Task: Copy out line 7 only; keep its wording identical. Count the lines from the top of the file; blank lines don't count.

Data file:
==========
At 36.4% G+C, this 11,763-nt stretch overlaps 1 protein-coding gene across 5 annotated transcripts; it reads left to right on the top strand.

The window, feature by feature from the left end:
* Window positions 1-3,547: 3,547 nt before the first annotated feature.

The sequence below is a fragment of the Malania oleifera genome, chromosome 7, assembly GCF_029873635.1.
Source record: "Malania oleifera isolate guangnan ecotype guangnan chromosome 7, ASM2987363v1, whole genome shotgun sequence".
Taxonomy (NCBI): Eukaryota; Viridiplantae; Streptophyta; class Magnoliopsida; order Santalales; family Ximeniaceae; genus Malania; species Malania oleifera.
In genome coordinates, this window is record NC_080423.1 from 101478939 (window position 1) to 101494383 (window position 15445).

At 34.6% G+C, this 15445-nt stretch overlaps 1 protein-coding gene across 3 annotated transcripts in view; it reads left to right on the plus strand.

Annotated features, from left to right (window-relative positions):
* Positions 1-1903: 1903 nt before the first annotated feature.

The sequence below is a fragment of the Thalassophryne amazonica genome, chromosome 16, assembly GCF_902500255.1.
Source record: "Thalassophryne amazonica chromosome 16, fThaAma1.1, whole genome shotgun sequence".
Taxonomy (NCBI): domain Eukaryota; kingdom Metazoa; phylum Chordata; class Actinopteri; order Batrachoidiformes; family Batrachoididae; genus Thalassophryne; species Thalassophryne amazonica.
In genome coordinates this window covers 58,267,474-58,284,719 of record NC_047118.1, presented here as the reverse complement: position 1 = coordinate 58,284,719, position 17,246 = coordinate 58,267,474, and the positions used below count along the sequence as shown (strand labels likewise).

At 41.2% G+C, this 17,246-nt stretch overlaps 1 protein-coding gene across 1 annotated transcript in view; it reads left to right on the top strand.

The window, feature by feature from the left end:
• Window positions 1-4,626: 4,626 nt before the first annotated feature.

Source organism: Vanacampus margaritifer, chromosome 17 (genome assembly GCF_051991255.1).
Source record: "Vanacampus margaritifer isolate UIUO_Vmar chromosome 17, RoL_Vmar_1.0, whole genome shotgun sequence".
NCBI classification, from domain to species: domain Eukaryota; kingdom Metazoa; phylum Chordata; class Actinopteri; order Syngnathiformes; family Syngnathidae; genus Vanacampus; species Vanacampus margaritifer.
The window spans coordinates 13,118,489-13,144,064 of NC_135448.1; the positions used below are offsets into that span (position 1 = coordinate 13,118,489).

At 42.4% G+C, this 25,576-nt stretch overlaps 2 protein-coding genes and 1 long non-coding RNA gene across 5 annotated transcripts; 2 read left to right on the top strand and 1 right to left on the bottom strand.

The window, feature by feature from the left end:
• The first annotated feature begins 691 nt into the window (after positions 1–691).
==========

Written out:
In genome coordinates, this window is record NC_080423.1 from 101478939 (window position 1) to 101494383 (window position 15445).